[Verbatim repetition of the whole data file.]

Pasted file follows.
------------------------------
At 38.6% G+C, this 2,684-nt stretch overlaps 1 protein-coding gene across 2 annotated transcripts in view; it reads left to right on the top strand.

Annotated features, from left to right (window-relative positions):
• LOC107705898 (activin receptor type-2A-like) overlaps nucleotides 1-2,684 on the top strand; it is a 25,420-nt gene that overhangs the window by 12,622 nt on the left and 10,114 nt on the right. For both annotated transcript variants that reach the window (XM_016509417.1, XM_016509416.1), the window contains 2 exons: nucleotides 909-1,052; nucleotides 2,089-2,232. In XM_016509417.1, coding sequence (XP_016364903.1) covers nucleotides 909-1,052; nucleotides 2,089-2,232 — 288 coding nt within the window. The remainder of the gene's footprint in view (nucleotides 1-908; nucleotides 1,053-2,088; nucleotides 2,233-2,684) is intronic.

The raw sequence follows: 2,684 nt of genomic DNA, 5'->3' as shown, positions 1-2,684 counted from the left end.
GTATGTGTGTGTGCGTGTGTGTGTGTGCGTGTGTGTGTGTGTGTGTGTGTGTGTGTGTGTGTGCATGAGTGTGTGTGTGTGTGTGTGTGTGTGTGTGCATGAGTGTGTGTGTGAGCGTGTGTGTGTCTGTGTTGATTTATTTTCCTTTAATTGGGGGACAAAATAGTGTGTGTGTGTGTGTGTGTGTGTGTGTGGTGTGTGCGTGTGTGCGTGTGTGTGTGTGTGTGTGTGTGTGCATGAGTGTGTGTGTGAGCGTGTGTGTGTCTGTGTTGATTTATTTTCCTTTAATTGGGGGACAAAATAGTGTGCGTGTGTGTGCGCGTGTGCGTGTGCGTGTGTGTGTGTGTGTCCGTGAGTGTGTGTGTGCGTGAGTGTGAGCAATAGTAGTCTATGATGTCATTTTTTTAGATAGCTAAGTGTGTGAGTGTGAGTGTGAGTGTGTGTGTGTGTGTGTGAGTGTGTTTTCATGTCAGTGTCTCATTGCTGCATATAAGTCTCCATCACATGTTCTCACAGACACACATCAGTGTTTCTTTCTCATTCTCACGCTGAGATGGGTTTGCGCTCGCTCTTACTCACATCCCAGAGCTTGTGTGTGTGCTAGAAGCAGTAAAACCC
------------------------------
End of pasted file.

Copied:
At 38.6% G+C, this 2,684-nt stretch overlaps 1 protein-coding gene across 2 annotated transcripts in view; it reads left to right on the top strand.

Annotated features, from left to right (window-relative positions):
• LOC107705898 (activin receptor type-2A-like) overlaps nucleotides 1-2,684 on the top strand; it is a 25,420-nt gene that overhangs the window by 12,622 nt on the left and 10,114 nt on the right. For both annotated transcript variants that reach the window (XM_016509417.1, XM_016509416.1), the window contains 2 exons: nucleotides 909-1,052; nucleotides 2,089-2,232. In XM_016509417.1, coding sequence (XP_016364903.1) covers nucleotides 909-1,052; nucleotides 2,089-2,232 — 288 coding nt within the window. The remainder of the gene's footprint in view (nucleotides 1-908; nucleotides 1,053-2,088; nucleotides 2,233-2,684) is intronic.

The raw sequence follows: 2,684 nt of genomic DNA, 5'->3' as shown, positions 1-2,684 counted from the left end.
GTATGTGTGTGTGCGTGTGTGTGTGTGCGTGTGTGTGTGTGTGTGTGTGTGTGTGTGTGTGTGCATGAGTGTGTGTGTGTGTGTGTGTGTGTGTGTGCATGAGTGTGTGTGTGAGCGTGTGTGTGTCTGTGTTGATTTATTTTCCTTTAATTGGGGGACAAAATAGTGTGTGTGTGTGTGTGTGTGTGTGTGTGGTGTGTGCGTGTGTGCGTGTGTGTGTGTGTGTGTGTGTGTGCATGAGTGTGTGTGTGAGCGTGTGTGTGTCTGTGTTGATTTATTTTCCTTTAATTGGGGGACAAAATAGTGTGCGTGTGTGTGCGCGTGTGCGTGTGCGTGTGTGTGTGTGTGTCCGTGAGTGTGTGTGTGCGTGAGTGTGAGCAATAGTAGTCTATGATGTCATTTTTTTAGATAGCTAAGTGTGTGAGTGTGAGTGTGAGTGTGTGTGTGTGTGTGTGAGTGTGTTTTCATGTCAGTGTCTCATTGCTGCATATAAGTCTCCATCACATGTTCTCACAGACACACATCAGTGTTTCTTTCTCATTCTCACGCTGAGATGGGTTTGCGCTCGCTCTTACTCACATCCCAGAGCTTGTGTGTGTGCTAGAAGCAGTAAAACCC